This game wouldn’t be nearly as enjoyable if not for the fine voice acting of the Narrator, as played by Kevan Brighting. His dry British accent starts off as cold and detached, but it’s so much fun to mess around with the game, seeing what new emotions and confused reactions you can unlock with each new action. He’ll run the gamut from confused to upset to vengeful to ecstatic to sad and terrified. As much as you want to play around with the game and see what new textures or locations you can unlock, half the fun is trying to see what dialogue the developers thought to include with every single option—and there are dozens upon dozens of options.
One could argue that the Narrator in The Stanley Parable is simply a male version of GLaDOS, exerting control over the environment and taunting the player toward the appropriate actions. However, there are some clear differences. While GLaDOS is only interested in running tests for Science™, the Narrator is far more humanized. He has dreams and hopes—all of which the player usually finds a way to dash by testing every little quirk the game has to offer. He’s both an ally and an antagonist, depending on how you play.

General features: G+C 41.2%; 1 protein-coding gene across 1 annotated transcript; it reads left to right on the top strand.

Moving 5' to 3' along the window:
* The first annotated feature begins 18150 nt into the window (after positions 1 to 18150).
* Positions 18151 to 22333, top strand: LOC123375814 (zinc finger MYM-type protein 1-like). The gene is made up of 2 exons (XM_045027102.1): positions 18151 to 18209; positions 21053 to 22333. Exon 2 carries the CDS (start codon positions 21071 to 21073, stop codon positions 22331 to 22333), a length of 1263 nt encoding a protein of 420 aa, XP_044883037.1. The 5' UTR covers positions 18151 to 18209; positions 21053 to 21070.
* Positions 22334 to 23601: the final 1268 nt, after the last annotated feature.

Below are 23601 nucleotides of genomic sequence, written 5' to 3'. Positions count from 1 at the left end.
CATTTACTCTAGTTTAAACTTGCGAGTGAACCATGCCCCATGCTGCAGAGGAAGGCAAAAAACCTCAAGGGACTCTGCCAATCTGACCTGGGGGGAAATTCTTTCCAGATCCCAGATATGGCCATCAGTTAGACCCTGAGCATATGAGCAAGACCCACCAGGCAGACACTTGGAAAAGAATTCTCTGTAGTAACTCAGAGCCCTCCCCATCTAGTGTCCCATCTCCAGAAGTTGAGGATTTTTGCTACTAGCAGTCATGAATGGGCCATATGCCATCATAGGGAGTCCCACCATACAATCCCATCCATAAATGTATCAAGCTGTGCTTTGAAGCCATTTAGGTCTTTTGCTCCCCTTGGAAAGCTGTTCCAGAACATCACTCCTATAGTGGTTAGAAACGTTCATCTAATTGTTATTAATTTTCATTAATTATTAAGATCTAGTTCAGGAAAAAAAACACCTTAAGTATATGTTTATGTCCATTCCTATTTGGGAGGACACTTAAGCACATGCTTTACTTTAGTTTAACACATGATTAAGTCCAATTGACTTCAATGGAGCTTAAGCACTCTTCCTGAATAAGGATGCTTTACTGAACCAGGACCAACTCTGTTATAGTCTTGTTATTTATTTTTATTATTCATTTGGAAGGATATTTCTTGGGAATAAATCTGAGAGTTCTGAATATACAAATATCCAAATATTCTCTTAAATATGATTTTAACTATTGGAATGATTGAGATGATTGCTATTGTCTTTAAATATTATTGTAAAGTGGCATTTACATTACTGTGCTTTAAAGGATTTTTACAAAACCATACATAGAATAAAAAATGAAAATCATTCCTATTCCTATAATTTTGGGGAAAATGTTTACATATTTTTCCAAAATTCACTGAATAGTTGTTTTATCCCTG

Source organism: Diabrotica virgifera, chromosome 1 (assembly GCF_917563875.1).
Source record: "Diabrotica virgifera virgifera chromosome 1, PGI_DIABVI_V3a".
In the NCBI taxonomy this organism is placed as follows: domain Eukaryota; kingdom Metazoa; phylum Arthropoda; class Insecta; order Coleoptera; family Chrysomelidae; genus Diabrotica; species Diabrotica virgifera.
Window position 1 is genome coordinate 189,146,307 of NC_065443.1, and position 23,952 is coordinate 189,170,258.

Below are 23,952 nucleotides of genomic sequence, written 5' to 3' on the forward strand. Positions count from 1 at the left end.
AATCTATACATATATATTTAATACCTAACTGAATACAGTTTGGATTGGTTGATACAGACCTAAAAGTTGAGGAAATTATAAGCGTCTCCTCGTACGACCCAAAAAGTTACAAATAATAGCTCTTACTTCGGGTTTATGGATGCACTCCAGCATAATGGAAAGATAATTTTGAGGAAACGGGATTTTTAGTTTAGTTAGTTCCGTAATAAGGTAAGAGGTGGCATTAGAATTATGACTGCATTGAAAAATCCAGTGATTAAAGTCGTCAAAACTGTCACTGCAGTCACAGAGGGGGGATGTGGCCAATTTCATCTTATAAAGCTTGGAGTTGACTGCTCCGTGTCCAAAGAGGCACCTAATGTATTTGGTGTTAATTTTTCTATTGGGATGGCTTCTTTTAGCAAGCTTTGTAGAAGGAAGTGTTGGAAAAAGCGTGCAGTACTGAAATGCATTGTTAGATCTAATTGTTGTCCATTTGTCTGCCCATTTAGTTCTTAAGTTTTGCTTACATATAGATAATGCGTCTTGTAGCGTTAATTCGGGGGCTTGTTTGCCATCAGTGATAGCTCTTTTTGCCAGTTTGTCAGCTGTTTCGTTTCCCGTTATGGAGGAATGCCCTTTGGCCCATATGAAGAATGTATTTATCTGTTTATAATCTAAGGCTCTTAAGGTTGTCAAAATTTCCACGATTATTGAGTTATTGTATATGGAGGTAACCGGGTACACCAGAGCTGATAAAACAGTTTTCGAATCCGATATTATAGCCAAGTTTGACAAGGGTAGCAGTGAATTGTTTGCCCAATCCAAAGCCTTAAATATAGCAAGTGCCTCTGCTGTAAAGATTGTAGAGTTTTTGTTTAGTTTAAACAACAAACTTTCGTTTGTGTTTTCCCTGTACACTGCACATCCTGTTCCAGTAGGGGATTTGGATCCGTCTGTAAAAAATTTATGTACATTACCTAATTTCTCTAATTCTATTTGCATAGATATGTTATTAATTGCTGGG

Around the third or fourth hour of gameplay, it occurred to me just how meta the whole experience was. My character, Stanley, spent his whole career sitting at a desk, pushing buttons based on an endless series of computer prompts. And while I’m trying to “outwit” the Narrator and do my own thing… all I’m doing in real-life is sitting at a desk, pushing buttons based on an endless series of computer prompts. In any other game, staring at a screen and sitting motionless would be considered a waste of time, but only in this game does it make sense. Because, after all, if you wait long enough, you just might get the super special extra secret ending that you read about on all the forums.